Soft drinks and obesity

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The prevalence of obesity in United States has doubled during the period 1980 to 2005. During the same period soft drink consumption also has doubled.

Many studies both in adults and children have confirmed that drinking of sugar-sweetened soft drinks had increased the body weight and BMI (body mass index).

In one study on 50,000 female nurses conducted for 8 years a gain of 8 kg in weight was recorded in women who had more than one soft drinks a day.

Obesity - Super obese male
Obesity – Super obese male

This person had a BMI of 53 kg/m2 ; weight 182 kg (400 lb); height 185 cm (6 ft 1 in).

In another experiment two batches of school children were given sugar-sweetened drinks or sugar substitute added drinks. In children taking sugar-sweetened soft drinks weight gain and obesity were recorded.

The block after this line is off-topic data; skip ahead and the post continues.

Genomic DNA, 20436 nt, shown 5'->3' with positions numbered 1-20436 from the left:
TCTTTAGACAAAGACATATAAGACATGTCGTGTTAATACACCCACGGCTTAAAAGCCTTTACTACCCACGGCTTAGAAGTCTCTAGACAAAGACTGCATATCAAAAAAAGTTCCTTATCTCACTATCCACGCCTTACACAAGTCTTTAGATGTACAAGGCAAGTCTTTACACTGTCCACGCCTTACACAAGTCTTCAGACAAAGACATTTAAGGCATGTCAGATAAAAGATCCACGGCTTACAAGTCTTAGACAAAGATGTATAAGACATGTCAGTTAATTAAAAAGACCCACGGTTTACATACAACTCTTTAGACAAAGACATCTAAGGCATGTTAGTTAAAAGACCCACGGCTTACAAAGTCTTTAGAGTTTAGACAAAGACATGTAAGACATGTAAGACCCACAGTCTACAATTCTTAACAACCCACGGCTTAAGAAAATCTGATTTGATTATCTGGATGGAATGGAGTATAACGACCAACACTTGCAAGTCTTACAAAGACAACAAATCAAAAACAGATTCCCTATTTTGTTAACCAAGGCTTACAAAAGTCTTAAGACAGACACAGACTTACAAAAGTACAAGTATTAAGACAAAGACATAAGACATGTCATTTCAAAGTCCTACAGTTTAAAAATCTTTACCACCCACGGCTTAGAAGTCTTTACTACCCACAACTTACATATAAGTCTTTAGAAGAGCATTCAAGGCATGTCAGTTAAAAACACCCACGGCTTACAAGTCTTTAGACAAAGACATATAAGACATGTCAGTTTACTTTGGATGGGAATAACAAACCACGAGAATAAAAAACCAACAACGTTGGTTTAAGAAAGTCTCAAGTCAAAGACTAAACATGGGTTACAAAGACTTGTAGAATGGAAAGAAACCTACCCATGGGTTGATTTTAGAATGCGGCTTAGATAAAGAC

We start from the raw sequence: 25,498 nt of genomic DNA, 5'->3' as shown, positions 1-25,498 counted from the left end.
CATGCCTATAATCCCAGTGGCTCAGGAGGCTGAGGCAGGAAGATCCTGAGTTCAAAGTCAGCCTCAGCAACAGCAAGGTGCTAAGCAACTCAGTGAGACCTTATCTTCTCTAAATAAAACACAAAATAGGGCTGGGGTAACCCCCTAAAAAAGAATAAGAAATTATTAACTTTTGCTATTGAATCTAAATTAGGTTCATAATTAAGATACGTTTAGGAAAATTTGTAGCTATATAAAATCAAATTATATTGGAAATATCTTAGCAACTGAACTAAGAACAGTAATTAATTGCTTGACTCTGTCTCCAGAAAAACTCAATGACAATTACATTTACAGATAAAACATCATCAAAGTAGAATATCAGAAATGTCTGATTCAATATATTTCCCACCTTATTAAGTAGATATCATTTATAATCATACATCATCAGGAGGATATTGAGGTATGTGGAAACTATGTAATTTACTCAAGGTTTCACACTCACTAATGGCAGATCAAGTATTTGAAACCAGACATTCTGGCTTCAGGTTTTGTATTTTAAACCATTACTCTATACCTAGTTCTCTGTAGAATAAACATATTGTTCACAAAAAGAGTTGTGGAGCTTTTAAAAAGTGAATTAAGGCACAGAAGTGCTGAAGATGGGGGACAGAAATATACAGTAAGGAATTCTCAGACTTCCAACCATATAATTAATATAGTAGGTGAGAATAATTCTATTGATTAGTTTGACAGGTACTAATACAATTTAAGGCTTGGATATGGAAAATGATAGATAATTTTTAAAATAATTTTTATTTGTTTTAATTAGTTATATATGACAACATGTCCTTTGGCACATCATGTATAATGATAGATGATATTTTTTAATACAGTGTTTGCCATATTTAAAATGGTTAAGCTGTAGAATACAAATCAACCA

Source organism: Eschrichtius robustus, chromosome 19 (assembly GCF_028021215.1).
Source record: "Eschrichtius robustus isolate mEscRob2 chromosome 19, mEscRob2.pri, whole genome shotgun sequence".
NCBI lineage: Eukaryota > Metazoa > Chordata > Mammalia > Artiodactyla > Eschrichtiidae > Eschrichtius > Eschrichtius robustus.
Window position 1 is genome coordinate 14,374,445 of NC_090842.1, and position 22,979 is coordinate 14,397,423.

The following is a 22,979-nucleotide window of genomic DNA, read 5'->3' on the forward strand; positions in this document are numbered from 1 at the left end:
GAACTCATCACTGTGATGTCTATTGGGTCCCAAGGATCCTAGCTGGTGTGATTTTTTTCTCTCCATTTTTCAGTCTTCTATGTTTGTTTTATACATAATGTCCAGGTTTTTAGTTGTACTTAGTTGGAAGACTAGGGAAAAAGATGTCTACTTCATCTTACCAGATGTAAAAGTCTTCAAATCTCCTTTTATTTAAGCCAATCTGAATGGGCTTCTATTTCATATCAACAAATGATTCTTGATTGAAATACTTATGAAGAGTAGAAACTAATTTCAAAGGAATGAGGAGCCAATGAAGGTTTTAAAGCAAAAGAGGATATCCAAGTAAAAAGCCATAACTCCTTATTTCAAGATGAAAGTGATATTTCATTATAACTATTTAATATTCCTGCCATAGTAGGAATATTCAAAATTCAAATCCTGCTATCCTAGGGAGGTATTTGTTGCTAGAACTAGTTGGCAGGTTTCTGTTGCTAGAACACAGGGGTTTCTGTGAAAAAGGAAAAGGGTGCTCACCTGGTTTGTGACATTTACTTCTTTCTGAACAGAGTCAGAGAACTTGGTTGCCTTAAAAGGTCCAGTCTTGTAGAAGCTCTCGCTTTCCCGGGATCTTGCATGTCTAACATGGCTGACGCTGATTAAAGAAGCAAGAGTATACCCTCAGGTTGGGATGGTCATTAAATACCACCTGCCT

In another experiment soft drinks giving 450 calorie/day were given to one group and jelly beans with nutritional value of 450 calorie/day were given to another group.

The beverage group gained weight whereas the jelly bean group did not gain weight. So it was inferred that jelly beans lowered the calorie intake in subsequent meals by providing satiety.

However these drinks did not provide any satiation and the subsequently higher calorie meals were taken by the subjects leading to their weight gain and obesity.

Frequent consumption of sugar-sweetened soft drinks can lead to obesity related diseases like diabetes, cardiovascular diseases, high blood pressure and metabolic syndromes.

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